A Japanese space probe that landed on the surface of an asteroid last month may have failed in its mission to collect rock samples that could give clues to the origin of the solar system.
The Japan Aerospace Exploration Agency (JAXA) has likened the Hayabusa ("falcon") craft's landing to putting a jumbo jet in a moving Grand Canyon.
It says &to=http://english.pravda.ru/science/2005/11/04/66962.html' target=_blank>Hayabusa had touched down on the asteroid, nearly 300 million kilometres from Earth.
But it may have failed to shoot a five gram metal ball towards the surface to collect into a capsule the debris unleashed as a result of the impact, reports ABC Online.
With use of its thrusters, &to=http://english.pravda.ru/science/19/94/378/14269_aliens.html' target=_blank>Hayabusa will not be able to position itself for a journey back to Earth. In addition, even if the thrusters can be recovered, spacecraft operators are not sure there is enough fuel for the return trip home.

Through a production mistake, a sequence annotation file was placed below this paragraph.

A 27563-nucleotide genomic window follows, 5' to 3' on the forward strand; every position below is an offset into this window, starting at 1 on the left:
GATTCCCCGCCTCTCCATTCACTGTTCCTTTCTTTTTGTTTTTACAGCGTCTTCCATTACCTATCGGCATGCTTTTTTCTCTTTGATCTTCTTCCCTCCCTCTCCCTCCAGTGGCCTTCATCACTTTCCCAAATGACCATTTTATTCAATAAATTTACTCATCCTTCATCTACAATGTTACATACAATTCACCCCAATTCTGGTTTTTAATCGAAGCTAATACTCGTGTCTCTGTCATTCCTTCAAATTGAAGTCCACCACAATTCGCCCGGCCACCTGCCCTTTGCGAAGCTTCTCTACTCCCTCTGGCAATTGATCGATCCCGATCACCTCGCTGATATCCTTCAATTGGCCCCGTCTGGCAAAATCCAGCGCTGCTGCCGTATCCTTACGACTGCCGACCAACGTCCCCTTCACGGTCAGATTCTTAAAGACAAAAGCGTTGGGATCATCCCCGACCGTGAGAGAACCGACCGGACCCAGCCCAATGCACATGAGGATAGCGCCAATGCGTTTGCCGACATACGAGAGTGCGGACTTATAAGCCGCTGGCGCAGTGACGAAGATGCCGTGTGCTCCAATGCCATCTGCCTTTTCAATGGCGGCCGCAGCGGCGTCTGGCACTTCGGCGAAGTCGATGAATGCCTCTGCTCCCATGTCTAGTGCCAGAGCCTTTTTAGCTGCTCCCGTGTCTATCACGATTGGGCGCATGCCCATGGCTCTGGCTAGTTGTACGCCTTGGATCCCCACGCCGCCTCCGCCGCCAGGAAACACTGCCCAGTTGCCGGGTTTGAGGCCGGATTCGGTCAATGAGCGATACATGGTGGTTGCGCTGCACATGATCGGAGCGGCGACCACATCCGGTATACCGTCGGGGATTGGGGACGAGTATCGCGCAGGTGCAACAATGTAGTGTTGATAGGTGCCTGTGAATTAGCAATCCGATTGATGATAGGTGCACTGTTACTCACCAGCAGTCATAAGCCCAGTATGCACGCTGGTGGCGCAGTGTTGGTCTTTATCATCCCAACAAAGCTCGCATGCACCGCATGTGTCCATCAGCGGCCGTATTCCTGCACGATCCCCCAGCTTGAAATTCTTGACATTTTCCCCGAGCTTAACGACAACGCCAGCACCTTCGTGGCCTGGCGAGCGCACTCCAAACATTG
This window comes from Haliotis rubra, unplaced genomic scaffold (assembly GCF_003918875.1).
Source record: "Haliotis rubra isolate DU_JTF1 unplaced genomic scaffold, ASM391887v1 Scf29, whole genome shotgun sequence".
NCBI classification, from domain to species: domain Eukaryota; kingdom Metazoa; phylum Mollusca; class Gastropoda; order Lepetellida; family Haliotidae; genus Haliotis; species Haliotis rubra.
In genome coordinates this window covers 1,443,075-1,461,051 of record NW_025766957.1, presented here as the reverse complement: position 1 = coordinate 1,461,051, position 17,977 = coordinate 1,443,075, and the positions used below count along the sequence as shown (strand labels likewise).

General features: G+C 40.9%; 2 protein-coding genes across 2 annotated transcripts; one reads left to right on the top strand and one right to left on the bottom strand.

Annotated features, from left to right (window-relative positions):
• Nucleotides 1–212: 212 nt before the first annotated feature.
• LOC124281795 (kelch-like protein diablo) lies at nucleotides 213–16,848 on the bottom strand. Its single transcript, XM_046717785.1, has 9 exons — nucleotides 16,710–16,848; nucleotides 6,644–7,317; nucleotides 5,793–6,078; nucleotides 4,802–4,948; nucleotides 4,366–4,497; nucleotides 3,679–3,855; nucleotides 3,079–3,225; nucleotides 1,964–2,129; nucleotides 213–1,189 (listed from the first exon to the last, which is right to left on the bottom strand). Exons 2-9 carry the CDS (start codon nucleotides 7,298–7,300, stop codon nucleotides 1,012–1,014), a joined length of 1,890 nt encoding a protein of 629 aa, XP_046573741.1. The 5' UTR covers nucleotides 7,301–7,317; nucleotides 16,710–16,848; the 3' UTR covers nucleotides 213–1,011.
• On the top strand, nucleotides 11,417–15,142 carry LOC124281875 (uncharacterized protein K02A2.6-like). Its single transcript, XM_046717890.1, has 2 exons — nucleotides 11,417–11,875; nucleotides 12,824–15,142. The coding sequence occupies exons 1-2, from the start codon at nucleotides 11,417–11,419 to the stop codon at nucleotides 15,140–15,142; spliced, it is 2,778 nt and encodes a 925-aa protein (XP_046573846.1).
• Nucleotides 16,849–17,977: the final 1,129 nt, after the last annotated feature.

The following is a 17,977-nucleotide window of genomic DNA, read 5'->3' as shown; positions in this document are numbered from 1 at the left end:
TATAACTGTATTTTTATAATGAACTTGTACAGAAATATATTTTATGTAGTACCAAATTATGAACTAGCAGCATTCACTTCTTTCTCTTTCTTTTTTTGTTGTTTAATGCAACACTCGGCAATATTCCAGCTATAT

JAXA has said the probe needs to leave its orbit by early- to mid-December. After that, the re-entry angle needed to return to Earth becomes much steeper, making the return capsule more vulnerable, according to Emily Lakdawalla, science and technology coordinator with The Planetary Society, a California-based space advocacy group that is monitoring Hayabusa's mission.
While many pieces of asteroids have been recovered on Earth, scientists so far have no direct samples from any celestial body other than the moon.
Russian nuclear-powered submarine Orel was left dead in the water off the coast of the Danish island of Sehero